[Skip to Content]
[Skip to Content Landing]
November 26, 1982

Immunologic Aspects of Neurological and Neuromuscular Diseases

JAMA. 1982;248(20):2710-2715. doi:10.1001/jama.1982.03330200134025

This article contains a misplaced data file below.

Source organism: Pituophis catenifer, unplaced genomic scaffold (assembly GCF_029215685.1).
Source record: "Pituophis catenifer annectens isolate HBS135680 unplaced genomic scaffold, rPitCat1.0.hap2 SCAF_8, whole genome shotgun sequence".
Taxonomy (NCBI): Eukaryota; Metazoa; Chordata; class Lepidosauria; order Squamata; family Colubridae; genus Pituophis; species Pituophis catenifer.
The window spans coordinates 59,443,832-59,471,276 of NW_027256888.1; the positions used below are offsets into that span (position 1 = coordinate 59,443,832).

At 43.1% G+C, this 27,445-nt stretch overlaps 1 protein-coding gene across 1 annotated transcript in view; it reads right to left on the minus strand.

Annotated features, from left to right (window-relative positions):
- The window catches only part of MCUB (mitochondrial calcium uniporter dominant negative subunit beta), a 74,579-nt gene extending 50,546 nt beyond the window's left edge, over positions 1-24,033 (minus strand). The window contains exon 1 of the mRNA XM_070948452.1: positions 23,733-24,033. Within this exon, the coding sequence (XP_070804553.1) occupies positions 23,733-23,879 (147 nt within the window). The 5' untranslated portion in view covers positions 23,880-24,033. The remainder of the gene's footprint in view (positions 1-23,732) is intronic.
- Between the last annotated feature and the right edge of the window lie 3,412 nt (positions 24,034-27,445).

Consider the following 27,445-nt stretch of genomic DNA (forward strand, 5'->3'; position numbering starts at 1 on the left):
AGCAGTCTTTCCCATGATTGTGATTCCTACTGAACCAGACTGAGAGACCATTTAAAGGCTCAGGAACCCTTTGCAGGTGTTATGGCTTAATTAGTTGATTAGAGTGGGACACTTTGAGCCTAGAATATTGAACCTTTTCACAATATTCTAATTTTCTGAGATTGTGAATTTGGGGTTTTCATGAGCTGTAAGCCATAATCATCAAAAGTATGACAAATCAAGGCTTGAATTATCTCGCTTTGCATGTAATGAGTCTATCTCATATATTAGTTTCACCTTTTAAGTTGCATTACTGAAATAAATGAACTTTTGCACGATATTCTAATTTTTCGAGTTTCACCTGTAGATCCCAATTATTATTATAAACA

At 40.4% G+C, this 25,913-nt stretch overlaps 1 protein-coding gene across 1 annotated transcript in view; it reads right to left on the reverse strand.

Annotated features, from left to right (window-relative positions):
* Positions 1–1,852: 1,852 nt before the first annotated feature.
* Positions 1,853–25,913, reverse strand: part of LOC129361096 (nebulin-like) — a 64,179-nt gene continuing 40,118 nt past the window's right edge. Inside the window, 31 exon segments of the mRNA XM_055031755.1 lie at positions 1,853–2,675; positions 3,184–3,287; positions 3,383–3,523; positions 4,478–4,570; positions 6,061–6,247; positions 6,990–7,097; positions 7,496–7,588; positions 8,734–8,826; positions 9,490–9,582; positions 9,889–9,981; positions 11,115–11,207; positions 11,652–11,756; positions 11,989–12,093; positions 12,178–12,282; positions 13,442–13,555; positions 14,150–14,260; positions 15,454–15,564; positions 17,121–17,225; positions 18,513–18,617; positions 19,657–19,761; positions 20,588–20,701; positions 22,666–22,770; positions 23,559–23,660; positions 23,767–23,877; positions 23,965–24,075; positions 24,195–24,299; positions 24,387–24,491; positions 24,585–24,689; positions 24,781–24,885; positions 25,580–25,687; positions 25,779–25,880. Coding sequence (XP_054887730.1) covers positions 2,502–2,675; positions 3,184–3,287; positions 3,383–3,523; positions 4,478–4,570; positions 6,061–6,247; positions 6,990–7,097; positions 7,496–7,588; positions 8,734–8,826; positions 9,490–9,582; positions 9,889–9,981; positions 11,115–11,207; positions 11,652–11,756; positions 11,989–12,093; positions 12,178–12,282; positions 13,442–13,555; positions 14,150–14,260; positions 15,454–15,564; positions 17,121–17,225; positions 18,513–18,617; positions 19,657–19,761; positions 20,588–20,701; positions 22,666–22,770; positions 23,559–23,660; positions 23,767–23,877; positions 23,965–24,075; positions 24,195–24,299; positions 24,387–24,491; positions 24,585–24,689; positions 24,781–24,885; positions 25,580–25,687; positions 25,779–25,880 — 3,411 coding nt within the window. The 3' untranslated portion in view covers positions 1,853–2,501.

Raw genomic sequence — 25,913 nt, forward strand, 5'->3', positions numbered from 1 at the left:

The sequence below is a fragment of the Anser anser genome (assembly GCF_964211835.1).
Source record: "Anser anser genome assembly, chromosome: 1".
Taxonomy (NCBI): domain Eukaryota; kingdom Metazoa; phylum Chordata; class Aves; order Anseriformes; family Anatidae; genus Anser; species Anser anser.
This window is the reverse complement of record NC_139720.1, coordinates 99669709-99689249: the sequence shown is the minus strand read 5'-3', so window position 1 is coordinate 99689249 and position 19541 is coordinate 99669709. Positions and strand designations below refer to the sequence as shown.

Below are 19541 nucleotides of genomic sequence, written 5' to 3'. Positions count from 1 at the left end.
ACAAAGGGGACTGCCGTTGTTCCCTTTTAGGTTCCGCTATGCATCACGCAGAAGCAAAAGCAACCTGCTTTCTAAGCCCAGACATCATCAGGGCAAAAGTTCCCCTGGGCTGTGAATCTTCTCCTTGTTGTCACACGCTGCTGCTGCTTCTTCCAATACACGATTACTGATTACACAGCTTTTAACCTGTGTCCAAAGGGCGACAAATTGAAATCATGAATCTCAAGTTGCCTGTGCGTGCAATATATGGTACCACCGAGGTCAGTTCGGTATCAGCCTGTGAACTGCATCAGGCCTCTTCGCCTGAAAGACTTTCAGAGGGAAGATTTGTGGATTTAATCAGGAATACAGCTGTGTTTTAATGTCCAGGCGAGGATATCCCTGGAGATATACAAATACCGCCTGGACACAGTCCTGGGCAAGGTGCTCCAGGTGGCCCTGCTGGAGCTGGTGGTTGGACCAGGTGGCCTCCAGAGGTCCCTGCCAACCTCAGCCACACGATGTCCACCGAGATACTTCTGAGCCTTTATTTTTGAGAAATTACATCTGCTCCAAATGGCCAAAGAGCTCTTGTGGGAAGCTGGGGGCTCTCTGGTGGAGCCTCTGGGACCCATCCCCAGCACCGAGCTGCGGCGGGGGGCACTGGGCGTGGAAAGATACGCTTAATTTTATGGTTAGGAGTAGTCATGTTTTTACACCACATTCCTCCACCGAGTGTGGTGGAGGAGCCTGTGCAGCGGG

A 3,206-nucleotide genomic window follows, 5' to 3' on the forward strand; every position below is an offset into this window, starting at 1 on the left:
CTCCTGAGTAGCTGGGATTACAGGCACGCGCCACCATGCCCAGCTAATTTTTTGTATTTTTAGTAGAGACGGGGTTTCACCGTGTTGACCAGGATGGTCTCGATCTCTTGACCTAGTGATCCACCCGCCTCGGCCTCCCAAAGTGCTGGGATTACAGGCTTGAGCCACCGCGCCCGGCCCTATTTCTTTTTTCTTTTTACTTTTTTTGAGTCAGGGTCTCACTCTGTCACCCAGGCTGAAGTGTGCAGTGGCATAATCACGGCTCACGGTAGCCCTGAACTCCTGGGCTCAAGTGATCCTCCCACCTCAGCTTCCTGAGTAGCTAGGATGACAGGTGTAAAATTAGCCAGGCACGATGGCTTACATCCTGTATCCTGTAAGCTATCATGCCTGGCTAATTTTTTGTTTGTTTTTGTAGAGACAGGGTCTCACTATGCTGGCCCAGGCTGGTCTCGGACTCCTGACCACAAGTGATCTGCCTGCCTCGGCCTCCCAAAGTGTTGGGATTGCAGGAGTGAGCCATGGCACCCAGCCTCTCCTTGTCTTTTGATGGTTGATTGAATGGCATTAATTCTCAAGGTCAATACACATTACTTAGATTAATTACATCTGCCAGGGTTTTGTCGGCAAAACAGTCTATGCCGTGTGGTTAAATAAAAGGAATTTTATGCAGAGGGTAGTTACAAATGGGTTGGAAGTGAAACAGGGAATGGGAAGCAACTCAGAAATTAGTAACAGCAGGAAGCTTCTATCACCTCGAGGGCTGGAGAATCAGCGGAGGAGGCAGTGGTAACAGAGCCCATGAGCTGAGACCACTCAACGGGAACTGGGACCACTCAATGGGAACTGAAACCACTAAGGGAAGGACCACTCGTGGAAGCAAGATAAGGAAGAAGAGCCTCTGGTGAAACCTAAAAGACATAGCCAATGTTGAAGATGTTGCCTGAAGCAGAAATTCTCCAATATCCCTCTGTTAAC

Clinical Features  THIS DISEASE is pathologically characterized by cellular infiltration of the peripheral nervous system with lymphocytes and macrophages and by destruction of myelin (Fig 16-1). It is clinically characterized by subacute onset of weakness ranging from slight ataxia to total paralysis of motor and, occasionally, cranial nerves. Although subacute in nature, the disease may reach its peak of activity within 24 hours in some cases or smoulder at moderate intensity for two to three weeks. Proximal weakness usually occurs before distal weakness, and there is a tendency to symmetrical involvement. The seventh cranial nerve is almost universally affected. Tendon reflexes are usually abolished; sensory loss is variable and may be absent. Autonomic function may also be compromised, and many patients may have marked fluctuations in BP and cardiac arrhythmias that can cause death. Diagnostic criteria have been established for the disease. (See Asbury et al,